Southern Alberta Land Trust Society
If you love something it’s natural to do everything in your power to protect it for the future. That pretty much sums up how the Southern Alberta Land Trust Society (SALTS) spawned almost two decades ago. Today this non-profit charitable organization has protected thousands of acres of picturesque and productive Eastern Slopes rangelands in southern Alberta.
On a chilly February evening in 1997, in a country schoolhouse in southwest Alberta, a group of concerned foothills ranchers met to hone a vision and plan to establish a community-based rancher-driven land trust society. Land trusts are most often created to preserve important ecological aspects of a region. They are quickly becoming a popular conservation tool, though they can be set up for a host of other purposes. The ranchers aimed to preserve the ecological, productive, scenic and cultural values of Alberta’s foothills and prairie rangelands found along the Eastern Slopes. Incorporated into their founding documents is the unique goal of preserving ranches and rangelands.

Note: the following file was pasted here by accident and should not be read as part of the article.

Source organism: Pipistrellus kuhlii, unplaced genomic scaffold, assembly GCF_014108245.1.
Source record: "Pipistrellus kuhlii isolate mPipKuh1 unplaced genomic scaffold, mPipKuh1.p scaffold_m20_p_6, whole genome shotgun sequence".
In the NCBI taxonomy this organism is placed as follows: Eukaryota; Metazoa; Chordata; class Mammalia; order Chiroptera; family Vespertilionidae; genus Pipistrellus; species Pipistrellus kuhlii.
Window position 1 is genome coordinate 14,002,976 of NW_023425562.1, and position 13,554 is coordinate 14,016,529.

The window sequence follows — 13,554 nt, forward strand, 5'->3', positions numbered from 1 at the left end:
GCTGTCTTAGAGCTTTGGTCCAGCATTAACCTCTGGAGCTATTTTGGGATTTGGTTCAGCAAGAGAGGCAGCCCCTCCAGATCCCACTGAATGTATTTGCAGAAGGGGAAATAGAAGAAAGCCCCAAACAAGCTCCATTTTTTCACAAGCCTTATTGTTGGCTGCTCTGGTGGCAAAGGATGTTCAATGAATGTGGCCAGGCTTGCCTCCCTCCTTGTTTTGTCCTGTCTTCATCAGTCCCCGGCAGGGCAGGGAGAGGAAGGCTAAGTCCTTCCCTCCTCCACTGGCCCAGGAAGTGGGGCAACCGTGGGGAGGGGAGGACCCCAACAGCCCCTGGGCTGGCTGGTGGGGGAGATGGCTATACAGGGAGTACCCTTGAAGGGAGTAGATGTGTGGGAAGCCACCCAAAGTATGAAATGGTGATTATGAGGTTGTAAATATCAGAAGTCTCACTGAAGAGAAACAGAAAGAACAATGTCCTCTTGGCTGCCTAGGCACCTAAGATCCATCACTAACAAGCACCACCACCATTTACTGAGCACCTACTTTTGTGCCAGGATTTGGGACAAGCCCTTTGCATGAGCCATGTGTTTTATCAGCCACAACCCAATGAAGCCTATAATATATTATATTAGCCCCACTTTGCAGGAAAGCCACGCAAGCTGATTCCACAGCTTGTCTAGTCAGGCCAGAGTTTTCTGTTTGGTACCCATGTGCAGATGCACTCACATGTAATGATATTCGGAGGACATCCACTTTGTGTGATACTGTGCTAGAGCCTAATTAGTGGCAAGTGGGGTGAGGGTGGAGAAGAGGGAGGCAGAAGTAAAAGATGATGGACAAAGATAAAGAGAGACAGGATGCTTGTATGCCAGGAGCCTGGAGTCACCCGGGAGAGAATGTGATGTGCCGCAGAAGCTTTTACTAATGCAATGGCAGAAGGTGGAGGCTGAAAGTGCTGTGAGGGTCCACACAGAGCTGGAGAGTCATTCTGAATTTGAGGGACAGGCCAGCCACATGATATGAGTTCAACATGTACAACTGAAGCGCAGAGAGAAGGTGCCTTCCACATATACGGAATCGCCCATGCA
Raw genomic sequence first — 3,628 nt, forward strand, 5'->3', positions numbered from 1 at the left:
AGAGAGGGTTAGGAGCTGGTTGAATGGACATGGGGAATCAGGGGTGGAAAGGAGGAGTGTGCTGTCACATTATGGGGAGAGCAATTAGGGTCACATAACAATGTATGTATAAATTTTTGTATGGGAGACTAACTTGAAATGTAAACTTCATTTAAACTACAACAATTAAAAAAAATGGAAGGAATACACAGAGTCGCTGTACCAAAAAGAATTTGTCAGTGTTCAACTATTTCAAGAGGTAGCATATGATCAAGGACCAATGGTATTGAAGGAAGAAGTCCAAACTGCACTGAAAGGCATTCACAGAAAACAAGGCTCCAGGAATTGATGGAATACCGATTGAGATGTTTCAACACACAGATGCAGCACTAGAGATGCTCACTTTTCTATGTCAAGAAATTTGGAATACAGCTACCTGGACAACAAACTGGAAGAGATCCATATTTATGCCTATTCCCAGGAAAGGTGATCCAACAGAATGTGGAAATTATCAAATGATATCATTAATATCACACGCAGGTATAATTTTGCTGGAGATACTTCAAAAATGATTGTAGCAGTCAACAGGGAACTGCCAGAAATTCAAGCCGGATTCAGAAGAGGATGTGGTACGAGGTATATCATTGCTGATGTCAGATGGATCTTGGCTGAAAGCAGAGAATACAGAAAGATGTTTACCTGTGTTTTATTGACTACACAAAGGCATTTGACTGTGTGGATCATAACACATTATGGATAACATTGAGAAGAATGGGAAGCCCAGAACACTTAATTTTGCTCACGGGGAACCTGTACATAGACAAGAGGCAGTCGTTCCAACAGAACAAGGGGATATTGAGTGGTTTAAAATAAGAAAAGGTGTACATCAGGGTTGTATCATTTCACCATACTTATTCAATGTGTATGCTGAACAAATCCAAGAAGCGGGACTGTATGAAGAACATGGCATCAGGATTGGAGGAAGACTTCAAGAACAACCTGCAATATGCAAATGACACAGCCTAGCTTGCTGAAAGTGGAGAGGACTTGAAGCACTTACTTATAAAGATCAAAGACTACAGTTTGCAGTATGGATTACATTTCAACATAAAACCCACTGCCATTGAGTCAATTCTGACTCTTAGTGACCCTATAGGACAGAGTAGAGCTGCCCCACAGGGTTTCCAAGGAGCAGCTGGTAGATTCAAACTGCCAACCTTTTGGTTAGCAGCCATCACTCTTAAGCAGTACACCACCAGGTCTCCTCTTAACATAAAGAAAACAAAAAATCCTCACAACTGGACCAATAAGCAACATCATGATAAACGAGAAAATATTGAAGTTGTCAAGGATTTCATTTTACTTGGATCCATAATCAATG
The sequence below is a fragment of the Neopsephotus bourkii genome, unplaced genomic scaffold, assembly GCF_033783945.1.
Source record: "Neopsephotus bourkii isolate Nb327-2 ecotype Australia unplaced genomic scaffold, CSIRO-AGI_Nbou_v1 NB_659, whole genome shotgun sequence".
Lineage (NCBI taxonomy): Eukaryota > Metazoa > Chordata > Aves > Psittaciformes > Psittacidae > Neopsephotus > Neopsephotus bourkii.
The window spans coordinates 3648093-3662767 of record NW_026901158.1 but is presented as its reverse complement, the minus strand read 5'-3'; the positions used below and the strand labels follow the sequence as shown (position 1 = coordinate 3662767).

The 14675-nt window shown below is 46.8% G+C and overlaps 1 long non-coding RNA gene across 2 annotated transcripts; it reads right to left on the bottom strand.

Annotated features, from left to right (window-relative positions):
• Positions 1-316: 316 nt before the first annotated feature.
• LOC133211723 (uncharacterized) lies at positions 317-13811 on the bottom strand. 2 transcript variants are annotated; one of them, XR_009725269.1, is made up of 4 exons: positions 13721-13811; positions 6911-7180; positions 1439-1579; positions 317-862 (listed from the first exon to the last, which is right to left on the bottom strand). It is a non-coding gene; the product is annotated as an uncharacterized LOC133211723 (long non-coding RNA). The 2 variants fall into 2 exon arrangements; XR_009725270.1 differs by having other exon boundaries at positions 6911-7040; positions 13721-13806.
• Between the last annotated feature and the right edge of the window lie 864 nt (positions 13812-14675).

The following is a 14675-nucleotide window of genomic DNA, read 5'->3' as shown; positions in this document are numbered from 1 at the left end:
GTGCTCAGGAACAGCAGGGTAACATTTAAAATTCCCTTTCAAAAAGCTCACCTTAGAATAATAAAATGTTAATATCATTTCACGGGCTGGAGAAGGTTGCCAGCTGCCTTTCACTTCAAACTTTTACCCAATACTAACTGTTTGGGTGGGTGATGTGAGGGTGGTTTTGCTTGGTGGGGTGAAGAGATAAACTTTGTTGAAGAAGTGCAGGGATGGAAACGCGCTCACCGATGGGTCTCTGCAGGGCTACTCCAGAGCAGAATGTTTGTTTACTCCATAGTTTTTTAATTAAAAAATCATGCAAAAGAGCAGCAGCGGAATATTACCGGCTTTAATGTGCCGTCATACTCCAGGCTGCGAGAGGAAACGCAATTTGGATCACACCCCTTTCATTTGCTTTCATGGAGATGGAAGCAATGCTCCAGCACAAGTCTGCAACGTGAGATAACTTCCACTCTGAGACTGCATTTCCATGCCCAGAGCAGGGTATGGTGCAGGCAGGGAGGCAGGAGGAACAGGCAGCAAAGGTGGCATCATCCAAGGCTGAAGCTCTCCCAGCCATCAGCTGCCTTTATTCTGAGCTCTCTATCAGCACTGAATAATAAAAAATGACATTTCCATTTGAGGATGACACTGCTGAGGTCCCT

SALTS was incorporated in 1998 and within a year protected 2,000 acres of foothills rangelands. SALTS is an organization sanctioned to hold land conservation easements. These are voluntary legal agreements between a landowner and a land trust organization where the landowner places restrictions on the use of the property to protect natural values of the land. They key on initiatives including conservation easements for succession planning for ranch families, tools for the study and protection of
important ecological areas, and support for range management and riparian health.
It didn’t take long for recognition and accolades to flow in. In 2001 SALTS won the 2001 Countryside Canada Stewardship Recognition Award as well as Alberta’s prestigious Emerald Award in the non-profit category. By 2015 SALTS had protected 16,000 acres of rangelands held in 35 conservation easements.
SALTS is focused on that stretch of the Cowboy Trail between Longview and the Waldron Grazing Co-op. They’re mapping important watershed, wildlife and aesthetic areas of critical value in order to work with others in spearheading preservation efforts.
For more information about SALTS and their conservation efforts visit their website at: salts-landtrust.org
By: Larry Thomas